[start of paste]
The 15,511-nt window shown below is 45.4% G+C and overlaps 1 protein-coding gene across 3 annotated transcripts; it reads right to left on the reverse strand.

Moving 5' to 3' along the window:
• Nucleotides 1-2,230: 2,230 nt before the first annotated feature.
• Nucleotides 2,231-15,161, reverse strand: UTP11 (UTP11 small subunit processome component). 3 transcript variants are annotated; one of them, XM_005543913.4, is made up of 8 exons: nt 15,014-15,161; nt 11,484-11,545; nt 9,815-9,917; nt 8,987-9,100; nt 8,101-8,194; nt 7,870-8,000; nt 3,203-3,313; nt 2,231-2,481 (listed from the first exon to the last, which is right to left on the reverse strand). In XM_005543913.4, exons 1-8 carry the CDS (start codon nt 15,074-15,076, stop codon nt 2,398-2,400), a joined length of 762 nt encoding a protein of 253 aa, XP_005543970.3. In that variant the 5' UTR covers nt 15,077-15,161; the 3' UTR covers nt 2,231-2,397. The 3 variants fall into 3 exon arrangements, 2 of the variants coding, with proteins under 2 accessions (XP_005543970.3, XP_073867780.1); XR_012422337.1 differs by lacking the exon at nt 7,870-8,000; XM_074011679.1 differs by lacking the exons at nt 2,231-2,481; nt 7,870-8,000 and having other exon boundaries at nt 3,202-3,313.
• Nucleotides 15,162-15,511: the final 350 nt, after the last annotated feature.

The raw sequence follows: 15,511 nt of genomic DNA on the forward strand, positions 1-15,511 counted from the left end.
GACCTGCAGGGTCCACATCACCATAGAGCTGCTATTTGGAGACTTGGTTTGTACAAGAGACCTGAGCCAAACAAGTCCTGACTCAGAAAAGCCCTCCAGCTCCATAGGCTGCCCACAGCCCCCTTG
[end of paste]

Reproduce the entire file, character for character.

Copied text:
The 15,511-nt window shown below is 45.4% G+C and overlaps 1 protein-coding gene across 3 annotated transcripts; it reads right to left on the reverse strand.

Moving 5' to 3' along the window:
• Nucleotides 1-2,230: 2,230 nt before the first annotated feature.
• Nucleotides 2,231-15,161, reverse strand: UTP11 (UTP11 small subunit processome component). 3 transcript variants are annotated; one of them, XM_005543913.4, is made up of 8 exons: nt 15,014-15,161; nt 11,484-11,545; nt 9,815-9,917; nt 8,987-9,100; nt 8,101-8,194; nt 7,870-8,000; nt 3,203-3,313; nt 2,231-2,481 (listed from the first exon to the last, which is right to left on the reverse strand). In XM_005543913.4, exons 1-8 carry the CDS (start codon nt 15,074-15,076, stop codon nt 2,398-2,400), a joined length of 762 nt encoding a protein of 253 aa, XP_005543970.3. In that variant the 5' UTR covers nt 15,077-15,161; the 3' UTR covers nt 2,231-2,397. The 3 variants fall into 3 exon arrangements, 2 of the variants coding, with proteins under 2 accessions (XP_005543970.3, XP_073867780.1); XR_012422337.1 differs by lacking the exon at nt 7,870-8,000; XM_074011679.1 differs by lacking the exons at nt 2,231-2,481; nt 7,870-8,000 and having other exon boundaries at nt 3,202-3,313.
• Nucleotides 15,162-15,511: the final 350 nt, after the last annotated feature.

The raw sequence follows: 15,511 nt of genomic DNA on the forward strand, positions 1-15,511 counted from the left end.
GACCTGCAGGGTCCACATCACCATAGAGCTGCTATTTGGAGACTTGGTTTGTACAAGAGACCTGAGCCAAACAAGTCCTGACTCAGAAAAGCCCTCCAGCTCCATAGGCTGCCCACAGCCCCCTTG